08/20/14 7:49 am EST
There is no denying that the relationships between NBA players on and off-the-court has changed over the last 15 years. In this era of AAU basketball, powerhouse sports agents, mega sneaker contracts and social media, the majority of today’s NBA stars are well connected to each other and former players. Thus, they have no problem texting an on-the-court rival for advice or working out with a division foe in the off-season or reaching out to a retired hoops legend in order to learn a new move.
Magic, Larry and Mike would never have dreamed of doing such things.
Again, times have changed and so today we are launching a new series here at Philadunkia.com that works off the above premise regarding current NBA players and applies it to the members of the 76ers roster. Which current and/or former players should key members of the Sixers pursuit gym time with in order to develop and improve their game outside of Brett Brown’s watch?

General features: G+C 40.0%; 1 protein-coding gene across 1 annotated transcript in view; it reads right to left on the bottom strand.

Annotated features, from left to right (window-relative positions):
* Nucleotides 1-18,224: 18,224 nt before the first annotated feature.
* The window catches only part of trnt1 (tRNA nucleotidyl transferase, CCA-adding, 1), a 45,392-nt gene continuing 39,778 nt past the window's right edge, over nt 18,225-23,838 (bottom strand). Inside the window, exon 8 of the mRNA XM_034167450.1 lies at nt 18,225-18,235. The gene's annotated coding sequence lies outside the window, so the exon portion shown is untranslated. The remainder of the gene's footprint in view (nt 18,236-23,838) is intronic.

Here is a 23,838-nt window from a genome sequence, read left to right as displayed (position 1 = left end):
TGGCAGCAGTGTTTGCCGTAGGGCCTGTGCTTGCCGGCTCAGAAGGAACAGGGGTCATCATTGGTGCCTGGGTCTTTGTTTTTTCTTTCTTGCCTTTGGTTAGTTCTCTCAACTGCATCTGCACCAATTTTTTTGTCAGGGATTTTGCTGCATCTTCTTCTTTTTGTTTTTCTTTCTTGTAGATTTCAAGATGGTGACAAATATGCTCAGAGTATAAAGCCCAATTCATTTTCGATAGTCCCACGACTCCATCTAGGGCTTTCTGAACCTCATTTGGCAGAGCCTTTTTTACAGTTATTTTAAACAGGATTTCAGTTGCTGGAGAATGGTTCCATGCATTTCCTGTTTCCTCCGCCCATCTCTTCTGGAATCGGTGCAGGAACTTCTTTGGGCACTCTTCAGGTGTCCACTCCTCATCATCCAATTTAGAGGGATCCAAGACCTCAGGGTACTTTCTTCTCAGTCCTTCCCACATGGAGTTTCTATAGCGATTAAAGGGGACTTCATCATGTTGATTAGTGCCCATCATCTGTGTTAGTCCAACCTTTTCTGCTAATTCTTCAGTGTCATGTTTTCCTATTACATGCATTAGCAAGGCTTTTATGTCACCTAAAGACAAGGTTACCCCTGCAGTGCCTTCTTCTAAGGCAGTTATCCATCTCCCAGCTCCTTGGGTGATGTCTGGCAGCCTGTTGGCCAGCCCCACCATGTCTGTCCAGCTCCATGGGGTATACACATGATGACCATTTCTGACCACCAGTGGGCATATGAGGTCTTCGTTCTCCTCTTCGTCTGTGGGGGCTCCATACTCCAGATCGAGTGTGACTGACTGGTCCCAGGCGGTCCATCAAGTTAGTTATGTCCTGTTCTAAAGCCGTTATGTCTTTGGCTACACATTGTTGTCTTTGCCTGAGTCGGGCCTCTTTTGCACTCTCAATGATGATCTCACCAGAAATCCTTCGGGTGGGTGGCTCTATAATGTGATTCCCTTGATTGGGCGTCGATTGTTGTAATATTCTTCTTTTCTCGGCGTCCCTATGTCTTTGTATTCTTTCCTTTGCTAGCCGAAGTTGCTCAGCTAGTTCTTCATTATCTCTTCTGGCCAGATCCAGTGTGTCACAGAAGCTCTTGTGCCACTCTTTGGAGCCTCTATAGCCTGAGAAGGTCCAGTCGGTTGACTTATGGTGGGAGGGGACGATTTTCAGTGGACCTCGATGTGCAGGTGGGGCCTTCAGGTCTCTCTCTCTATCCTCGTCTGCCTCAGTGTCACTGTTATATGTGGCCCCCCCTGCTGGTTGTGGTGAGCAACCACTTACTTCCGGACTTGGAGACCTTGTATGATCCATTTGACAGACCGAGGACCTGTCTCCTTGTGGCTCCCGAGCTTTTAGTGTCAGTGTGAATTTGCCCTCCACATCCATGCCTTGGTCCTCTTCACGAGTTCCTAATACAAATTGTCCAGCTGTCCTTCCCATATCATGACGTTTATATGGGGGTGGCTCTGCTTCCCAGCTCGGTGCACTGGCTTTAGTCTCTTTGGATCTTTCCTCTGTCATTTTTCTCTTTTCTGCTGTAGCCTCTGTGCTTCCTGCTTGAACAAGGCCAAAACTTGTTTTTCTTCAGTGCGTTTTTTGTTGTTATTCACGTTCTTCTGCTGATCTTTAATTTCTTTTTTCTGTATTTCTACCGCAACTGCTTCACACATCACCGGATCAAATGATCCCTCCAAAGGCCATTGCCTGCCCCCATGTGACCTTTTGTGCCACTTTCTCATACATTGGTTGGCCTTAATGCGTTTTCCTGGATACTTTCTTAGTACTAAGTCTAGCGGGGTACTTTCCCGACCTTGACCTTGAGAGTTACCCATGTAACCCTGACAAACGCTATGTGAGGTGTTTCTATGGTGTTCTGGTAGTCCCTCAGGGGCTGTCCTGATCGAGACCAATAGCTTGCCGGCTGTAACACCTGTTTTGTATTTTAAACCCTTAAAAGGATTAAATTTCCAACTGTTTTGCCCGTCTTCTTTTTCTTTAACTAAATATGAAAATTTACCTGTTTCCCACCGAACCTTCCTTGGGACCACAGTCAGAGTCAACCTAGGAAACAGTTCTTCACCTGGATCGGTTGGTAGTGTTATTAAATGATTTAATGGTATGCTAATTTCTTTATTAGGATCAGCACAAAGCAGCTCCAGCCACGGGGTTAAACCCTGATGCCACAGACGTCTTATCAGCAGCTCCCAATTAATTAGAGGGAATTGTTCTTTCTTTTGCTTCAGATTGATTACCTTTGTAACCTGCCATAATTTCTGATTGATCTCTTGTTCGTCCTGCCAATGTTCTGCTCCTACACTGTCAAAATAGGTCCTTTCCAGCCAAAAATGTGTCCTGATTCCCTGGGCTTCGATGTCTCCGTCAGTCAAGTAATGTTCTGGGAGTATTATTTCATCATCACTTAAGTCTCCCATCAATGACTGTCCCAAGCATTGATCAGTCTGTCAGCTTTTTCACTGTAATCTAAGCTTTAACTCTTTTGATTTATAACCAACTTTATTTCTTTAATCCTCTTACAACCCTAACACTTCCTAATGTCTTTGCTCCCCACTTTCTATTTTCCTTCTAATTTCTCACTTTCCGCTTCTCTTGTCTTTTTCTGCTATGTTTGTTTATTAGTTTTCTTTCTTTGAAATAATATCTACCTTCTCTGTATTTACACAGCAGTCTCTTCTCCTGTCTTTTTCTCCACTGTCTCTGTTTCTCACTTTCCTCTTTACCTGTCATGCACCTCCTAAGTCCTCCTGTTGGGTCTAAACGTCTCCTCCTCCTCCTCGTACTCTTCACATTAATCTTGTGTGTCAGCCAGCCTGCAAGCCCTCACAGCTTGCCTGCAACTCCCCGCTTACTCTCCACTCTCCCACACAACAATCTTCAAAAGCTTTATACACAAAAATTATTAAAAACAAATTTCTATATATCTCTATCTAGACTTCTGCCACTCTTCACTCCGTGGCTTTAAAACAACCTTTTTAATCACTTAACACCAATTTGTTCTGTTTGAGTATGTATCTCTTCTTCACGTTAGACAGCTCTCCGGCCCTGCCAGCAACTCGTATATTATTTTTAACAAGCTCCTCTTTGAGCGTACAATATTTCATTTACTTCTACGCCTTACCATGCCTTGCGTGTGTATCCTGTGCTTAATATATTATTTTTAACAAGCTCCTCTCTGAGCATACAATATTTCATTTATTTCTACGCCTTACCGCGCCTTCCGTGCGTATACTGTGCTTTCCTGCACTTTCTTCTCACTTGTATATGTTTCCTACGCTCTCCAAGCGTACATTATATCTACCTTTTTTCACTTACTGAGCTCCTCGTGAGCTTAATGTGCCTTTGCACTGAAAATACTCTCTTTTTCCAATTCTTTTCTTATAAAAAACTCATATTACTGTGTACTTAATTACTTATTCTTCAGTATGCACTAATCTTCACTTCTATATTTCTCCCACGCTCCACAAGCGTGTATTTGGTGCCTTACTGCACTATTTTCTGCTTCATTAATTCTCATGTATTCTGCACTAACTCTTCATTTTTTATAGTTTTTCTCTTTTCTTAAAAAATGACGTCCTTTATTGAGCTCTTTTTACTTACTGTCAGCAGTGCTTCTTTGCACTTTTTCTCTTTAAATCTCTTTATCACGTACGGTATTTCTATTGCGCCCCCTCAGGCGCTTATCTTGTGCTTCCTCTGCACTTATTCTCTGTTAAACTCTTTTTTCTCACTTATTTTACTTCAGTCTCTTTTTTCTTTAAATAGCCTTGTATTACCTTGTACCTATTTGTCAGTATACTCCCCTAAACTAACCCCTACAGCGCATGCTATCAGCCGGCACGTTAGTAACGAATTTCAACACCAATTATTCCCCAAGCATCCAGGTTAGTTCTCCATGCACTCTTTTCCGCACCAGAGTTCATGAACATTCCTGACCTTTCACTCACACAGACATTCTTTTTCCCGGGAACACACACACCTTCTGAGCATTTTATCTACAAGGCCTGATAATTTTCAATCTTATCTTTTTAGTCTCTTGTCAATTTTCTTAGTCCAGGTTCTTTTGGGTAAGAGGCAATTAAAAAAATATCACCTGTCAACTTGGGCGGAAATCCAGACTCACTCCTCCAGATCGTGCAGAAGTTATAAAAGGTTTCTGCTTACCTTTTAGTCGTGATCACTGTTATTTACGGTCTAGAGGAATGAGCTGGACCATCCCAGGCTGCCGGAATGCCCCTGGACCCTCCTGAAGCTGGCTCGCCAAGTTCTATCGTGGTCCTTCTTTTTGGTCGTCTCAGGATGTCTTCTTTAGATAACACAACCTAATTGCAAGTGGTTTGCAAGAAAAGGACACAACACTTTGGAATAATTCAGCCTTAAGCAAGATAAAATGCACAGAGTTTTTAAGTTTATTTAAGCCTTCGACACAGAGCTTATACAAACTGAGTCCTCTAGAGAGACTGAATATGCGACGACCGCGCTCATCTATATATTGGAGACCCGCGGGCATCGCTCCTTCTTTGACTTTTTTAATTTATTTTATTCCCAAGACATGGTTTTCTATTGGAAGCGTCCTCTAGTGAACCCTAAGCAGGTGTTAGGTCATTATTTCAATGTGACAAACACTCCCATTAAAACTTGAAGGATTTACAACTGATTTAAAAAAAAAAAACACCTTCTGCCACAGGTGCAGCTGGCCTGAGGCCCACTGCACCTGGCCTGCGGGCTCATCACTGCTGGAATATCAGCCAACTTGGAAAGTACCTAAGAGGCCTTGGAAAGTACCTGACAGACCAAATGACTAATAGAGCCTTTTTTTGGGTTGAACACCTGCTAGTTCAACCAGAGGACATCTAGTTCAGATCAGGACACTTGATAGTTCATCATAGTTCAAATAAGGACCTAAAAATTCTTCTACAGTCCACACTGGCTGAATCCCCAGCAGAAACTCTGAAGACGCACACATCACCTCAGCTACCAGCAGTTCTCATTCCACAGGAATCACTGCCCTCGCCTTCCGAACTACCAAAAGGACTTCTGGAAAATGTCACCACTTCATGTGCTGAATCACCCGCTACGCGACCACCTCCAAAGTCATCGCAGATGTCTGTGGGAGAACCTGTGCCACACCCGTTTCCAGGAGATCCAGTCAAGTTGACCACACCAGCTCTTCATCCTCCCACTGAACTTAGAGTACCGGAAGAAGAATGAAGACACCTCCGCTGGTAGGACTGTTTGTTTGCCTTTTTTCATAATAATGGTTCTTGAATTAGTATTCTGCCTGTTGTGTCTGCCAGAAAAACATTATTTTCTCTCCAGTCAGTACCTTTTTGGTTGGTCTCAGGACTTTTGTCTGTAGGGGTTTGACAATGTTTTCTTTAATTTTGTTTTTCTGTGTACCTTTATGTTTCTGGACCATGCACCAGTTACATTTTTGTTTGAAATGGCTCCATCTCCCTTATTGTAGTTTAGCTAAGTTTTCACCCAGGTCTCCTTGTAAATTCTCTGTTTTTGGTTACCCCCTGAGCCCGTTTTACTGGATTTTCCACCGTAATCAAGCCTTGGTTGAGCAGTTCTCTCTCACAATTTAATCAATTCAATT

Today, I offer ideas for 2014 Lottery pick Joel Embiid (If Embiid was healthy.).
Below are four current or former NBA Players I would like to see Joel Embiid seek out and work with this off-season:
Hakeem Olajuwon: Hakeem seems to be the player that Kansas head coach Bill Self and most NBA “experts” compare Embiid to, so why not have the Sixers lottery pick work with the inventor of “the Dreamshake”. There’s no doubt that Hakeem’s footwork skills, deep bag of offensive moves and solid defensive game could be a very positive influence on Embiid. However, there are two intangibles that I want Emiid to discuss at length with Olajuwon. The first would be any tips/shortcuts Hakeem has on how to succeed in the NBA when you start palying basketball at a late age. Neither Olajuwon nor Embiid played hoops during their youth, but Olajuwon did not let that fact stop him from becoming one of the 50 greatest players in NBA history. Hopefully the two time NBA champ can drop some knowledge on Embiid reagrding this unique circumstance that the two centers share and speed up Joel’s learning curve.